Then on Sunday, June 16, I go to Budapest for the Budapest Festival Orchestra’s annual Dancing on the Square event. Later in the week, Szolnok’s Tiszavirág Fesztivál begins; I look forward to its concerts–including an acoustic show by 1LIFE–and other festivities. The following Shabbat (on June 22) I lead a service–with a bat mitzvah ceremony–in Budapest; on June 30, I leave for the U.S.  I will be teaching, for the ninth consecutive summer, at the Dallas Institute’s Sue Rose Summer Institute for Teachers; this year we focus on tragedy and comedy, as we always do in the odd-numbered years (the even-numbered summers are devoted to epic). Those will be an intense, focused three and a half weeks, with lectures, seminars, panel discussions, films, and more. A few days on either end for visiting people–and then back to Hungary on August 5!

Back to the topic of rest: there are different levels and kinds. One of the reasons that I find Shabbat challenging (and important) is that it takes me about a day to wind down from the week. Resting on Friday evening and Saturday takes planning, focus, and determination (and I don’t always succeed at it). On Sunday, a greater calm sets in, but by then it’s already time to gear up for Monday. I have found it difficult, even in “free” time, to read books unrelated to my teaching, projects, and other preparations; several books have been waiting for months, not because I lacked time for them, but because my mind would not fit them in. I have now returned to The Book of Why by Judea Pearl and Dana Mackenzie; this time I hope to stay with it instead of letting more months go by. It gets more and more interesting as I get farther into it; I will have more to say about it later. I am also overdue with Cynthia Haven’s biography of René Girard, Evolution of Desire, not to mention books in Hungarian, which I read especially slowly.

Reading a long book (for pleasure and interest) takes a particular kind of  restfulness. It’s different from reading a poem or short story; while these require intense focus and attention (and time), they tend to take less time on the initial reading than a novel or nonfiction book; thus you can reread them many times. I enjoy rereading more than I enjoy first-time reading, because of the new understandings that come with the repetition. To come to know a long book, you have to be willing to dedicate many hours just to the first reading. This is especially true for slow readers like me. I know people who can read a 350-page book in an afternoon or two; I am not one of these.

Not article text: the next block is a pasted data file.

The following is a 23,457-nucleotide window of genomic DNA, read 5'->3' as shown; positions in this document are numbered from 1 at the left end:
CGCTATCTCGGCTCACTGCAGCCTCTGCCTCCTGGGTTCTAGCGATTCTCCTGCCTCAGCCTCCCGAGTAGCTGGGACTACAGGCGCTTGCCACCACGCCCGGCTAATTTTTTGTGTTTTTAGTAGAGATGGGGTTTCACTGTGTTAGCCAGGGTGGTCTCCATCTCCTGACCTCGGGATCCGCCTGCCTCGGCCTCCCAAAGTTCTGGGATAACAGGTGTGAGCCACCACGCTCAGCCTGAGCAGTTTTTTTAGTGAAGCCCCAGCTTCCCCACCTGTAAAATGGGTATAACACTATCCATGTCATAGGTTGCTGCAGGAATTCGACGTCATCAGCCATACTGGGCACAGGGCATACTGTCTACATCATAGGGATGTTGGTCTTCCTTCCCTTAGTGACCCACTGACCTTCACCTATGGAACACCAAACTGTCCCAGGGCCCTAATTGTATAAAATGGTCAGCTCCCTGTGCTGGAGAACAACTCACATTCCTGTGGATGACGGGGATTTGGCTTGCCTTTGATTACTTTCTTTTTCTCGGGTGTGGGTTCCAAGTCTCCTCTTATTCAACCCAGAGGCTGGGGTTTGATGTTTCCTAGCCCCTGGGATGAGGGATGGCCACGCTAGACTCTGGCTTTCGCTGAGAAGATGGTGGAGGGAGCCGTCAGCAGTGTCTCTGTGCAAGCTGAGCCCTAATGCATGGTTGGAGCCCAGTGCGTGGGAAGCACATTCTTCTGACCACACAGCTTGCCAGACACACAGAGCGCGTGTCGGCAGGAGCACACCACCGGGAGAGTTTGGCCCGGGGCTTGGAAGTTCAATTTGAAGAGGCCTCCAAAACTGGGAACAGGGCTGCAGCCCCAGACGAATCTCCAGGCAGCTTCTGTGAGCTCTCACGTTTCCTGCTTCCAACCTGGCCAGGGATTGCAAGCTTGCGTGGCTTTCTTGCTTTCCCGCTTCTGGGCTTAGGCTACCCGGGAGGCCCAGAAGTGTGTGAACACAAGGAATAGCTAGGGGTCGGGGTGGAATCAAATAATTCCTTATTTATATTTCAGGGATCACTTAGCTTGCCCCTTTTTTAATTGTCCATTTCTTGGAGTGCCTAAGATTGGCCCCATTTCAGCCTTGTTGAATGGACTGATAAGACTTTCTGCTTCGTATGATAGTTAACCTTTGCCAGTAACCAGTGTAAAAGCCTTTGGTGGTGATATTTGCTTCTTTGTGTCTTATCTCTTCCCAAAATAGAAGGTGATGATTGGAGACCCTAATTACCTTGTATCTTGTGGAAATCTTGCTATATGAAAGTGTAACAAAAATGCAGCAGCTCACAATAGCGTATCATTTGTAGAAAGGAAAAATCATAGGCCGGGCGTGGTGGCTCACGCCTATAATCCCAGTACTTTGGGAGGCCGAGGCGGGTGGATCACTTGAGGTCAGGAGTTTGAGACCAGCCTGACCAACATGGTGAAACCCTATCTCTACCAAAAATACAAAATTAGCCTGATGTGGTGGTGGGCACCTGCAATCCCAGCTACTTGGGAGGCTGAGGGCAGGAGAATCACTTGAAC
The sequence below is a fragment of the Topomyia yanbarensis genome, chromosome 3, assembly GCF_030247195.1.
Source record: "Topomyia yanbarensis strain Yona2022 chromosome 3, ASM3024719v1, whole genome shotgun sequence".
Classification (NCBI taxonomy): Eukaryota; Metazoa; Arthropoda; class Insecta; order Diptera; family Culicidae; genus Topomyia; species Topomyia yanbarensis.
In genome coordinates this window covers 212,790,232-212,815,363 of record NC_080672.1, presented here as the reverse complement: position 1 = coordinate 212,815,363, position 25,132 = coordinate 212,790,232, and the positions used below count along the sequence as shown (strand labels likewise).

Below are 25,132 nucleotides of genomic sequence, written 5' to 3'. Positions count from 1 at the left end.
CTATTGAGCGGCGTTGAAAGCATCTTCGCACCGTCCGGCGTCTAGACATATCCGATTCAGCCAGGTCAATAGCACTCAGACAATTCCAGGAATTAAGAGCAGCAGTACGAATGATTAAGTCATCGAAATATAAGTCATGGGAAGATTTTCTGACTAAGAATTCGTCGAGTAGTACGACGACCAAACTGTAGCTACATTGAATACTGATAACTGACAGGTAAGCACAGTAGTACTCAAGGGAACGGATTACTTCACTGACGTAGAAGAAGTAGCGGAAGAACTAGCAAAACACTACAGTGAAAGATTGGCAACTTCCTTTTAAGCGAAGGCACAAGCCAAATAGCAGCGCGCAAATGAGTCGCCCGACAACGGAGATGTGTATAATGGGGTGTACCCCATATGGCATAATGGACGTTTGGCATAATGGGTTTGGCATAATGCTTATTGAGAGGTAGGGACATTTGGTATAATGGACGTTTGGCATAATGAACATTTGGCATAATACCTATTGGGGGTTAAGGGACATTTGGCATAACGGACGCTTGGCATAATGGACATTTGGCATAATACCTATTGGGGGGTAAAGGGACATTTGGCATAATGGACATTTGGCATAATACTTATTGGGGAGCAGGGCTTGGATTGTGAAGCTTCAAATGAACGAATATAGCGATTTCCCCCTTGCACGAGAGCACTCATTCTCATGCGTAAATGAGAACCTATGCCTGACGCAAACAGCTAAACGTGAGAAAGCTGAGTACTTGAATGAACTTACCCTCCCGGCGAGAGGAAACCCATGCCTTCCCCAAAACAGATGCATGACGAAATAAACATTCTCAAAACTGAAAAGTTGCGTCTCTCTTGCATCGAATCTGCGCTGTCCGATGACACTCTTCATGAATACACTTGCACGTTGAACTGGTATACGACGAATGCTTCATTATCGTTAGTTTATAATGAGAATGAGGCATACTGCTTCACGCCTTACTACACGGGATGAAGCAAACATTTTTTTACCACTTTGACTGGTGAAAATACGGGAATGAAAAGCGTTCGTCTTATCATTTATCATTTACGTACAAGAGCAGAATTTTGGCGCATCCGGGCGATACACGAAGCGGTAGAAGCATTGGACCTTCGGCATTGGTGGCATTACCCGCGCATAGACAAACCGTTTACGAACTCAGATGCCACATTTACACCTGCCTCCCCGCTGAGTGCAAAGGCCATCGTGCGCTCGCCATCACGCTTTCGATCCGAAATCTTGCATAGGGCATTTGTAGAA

So there’s the rest that involves unwinding and the rest that makes room for reading. What other kinds are there? Writing, playing music, and other creative activities require stretches of time for trying things out, going back and revising, etc. There’s also the rest that comes through exercise: biking, for instance, over long distances. There’s the rest that comes from spending time with others: laughing with them, playing music with them, sitting down for a meal with them. There’s the rest that comes from doing something different: going somewhere on vacation, for instance. There’s the rest that comes from attending a concert, reading, or other performance. There’s the rest that comes from sorting things out in the mind: reflecting on the week, remembering important things, and putting less important things in their place. Then there’s the rest that comes with pure laziness: puttering around, doing what you feel like doing, whether or not it’s productive. There’s the rest that comes from sitting quietly and doing nothing. There’s structured, time-bound, hallowed rest, such as the rest of Shabbat. Finally, or near-finally, there’s sleep, and, at the end of life, death.

These all overlap, yet they are distinct, taking different forms and playing different roles. Yet each one can be well or poorly carried out. It’s all too easy to compromise rest, to try to make it serve something else. To rest well, you have to rest with all your heart. Or maybe that’s what makes something restful in the first place: doing it with all your heart, instead of pulling it this way and that.

I end with Walt Whitman, “A Clear Midnight“:

THIS is thy hour O Soul, thy free flight into the wordless,
Away from books, away from art, the day erased, the lesson done,
Thee fully forth emerging, silent, gazing, pondering the themes thou lovest best,
Night, sleep, death and the stars.

A Way of Hearing the World